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Pathway 5 consists of micro and small service entrepreneurs who have informal enterprises in rural areas. They are typically members of a smallholder farming household who pursue an entrepreneurship livelihood as their primary source of income. These entrepreneurs may be involved in agricultural enterprise, such as small agro-vet shops; non-agricultural trading or services, such as owning a shop or taxi; or may have combined sources of income, such as being a mobile agent and shopkeeper. The defining feature of these entrepreneurs is that they manage informal enterprises with limited support from any networks and often pursue their livelihood out of necessity, rather than choice.

Illustrative taxonomy of rural informal micro-enterprises

In the initial transition to this livelihood, the entrepreneur typically lacks management and formal financial literacy skills, and may struggle to find financing to start and develop their enterprise. While their business acumen may improve over time, they will continue to struggle with financial access. Rural, informal micro-entrepreneurs primarily rely on savings, community lending, and microfinance institutions (MFIs) for access to capital. Most of the financing and support for this pathway happens informally within communities. There are some formal support systems that have integrated these entrepreneurs into their agent networks—notably around mobile banking and PAYGO solar—however, this remains the minority.

Informal micro-entrepreneurs are critical in their communities. They are the true last mile sources of goods and services, providing everything from school uniforms to seeds to phone credit. There are many different types of pathway 5 entrepreneurs, varying by region, country, and community. In this briefing, we categorize them according to four primary identifiers. It’s important to note that there are other identifiers not listed here, and that a single entrepreneur may operate a combined enterprise, particularly when providing agent services.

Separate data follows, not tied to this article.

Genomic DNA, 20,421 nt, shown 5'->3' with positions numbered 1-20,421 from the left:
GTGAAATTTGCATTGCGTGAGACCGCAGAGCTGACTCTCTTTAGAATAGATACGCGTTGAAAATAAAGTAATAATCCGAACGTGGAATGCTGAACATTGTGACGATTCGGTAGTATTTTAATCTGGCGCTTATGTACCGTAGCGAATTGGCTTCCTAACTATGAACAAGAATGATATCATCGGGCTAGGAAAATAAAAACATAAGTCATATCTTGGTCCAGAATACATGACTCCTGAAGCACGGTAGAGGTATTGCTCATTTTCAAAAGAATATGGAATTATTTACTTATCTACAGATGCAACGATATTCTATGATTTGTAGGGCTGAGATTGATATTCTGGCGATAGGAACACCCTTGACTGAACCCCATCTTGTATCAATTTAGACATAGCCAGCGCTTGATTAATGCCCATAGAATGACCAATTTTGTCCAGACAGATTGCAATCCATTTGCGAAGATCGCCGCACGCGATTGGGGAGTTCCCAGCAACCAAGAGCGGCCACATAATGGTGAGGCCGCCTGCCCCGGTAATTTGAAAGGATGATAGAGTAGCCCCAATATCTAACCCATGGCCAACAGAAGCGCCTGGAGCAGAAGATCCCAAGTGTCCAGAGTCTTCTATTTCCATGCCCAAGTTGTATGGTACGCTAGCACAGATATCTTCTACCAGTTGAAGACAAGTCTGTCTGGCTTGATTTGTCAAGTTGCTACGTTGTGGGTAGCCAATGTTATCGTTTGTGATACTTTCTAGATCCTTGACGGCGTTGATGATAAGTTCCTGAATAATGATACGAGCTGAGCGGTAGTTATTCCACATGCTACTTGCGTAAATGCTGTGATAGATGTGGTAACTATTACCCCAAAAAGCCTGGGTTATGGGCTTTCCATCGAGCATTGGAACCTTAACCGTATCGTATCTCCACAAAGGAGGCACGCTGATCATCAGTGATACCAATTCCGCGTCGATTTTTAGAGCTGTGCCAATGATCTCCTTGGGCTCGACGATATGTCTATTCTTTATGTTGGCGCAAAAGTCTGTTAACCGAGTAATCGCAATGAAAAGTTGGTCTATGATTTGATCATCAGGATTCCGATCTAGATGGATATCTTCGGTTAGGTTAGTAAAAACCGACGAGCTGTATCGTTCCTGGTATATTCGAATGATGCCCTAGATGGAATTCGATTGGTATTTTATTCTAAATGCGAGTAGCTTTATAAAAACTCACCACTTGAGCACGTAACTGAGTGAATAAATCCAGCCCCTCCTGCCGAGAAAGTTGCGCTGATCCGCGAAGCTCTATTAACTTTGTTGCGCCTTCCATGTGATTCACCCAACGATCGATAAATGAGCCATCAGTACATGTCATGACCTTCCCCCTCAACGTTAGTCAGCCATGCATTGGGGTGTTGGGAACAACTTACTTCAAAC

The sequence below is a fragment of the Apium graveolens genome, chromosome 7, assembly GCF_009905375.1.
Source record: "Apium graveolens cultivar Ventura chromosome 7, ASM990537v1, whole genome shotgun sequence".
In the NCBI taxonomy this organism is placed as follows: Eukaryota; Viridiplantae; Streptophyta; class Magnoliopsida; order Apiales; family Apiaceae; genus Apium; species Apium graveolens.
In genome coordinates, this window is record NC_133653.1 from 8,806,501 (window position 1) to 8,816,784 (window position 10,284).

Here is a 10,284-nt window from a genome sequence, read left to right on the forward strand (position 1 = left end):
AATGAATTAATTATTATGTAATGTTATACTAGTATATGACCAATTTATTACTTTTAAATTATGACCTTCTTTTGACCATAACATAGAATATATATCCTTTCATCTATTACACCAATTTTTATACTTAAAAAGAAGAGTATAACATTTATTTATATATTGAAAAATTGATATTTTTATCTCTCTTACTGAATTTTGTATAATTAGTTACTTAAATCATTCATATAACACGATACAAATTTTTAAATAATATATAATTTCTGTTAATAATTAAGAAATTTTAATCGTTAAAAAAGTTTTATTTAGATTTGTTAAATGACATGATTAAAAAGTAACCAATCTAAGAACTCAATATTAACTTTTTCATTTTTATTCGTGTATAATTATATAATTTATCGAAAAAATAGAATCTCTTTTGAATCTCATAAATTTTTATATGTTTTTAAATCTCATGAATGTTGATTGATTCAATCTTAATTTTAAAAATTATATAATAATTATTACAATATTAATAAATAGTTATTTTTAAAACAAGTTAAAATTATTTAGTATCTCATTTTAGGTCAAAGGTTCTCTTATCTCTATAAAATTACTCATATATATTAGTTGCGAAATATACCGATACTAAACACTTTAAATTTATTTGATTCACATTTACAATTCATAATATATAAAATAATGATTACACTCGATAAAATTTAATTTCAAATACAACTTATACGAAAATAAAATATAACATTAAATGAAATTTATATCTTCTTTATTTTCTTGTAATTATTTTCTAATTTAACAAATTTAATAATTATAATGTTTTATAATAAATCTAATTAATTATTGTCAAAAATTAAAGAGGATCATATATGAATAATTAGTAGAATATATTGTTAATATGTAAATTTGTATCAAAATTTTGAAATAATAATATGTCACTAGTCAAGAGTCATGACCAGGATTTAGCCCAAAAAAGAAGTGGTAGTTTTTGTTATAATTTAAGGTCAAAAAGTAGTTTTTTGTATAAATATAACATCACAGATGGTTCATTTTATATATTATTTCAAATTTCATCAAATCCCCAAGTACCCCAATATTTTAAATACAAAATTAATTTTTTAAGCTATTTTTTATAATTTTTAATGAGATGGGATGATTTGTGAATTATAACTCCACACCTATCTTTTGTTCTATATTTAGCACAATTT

It is widely recognized that micro-entrepreneurs are critical in service provision in rural communities; however, due to their informal nature, there is limited data on their characteristics. Their lack of access to more formal systems and service providers also makes them more vulnerable to exogenous shocks, such as COVID-19.


Rural, informal micro-enterprises, like many businesses, have been affected by the constraints on their client base and supply channels caused by the pandemic. Consumer demand has decreased, due to declining incomes and movement restrictions from government lockdowns and curfews. The movement restrictions may impact enterprises’ ability to open and get supply, and the decline in revenue can impact their ability to restock their stores. For informal micro-enterprises, the impact is more acute due to the role the income from the enterprise plays in family livelihoods and the lack of assistance options.

Across Africa, a VisionFund survey found that decreased demand and reduced consumer spending power were the biggest challenges to rural micro-enterprises. This is consistent across the different types of enterprises and geographies. While the overall impact is similar across types, they manifest in different ways and for different durations of time. For example, the VisionFund survey found that while pharmacies have experienced some decline in income, service-based enterprises have suffered more as customers make different spending decisions.

The pandemic is also constraining the ability of micro-enterprises to access finance. One of their main sources of financing, MFIs, are under pressure due to both the operational adjustments they must make with social distancing and the financial challenges from decreased repayments. In a survey of 177 MFIs conducted in Rwanda, 91% reported a decline in revenues and 87% reported liquidity challenges. Half reported discontinuing lending in response to these challenges (2). Today, MFIs are struggling not only to collect repayments for outstanding loans, but to issue new loans. Some MFIs report collection rates down by 30-50%, even more in areas that do not have mobile money (3). This precarious financial situation is expected to get worse as the pandemic lasts longer than the four- to six-month loan term of most MFIs.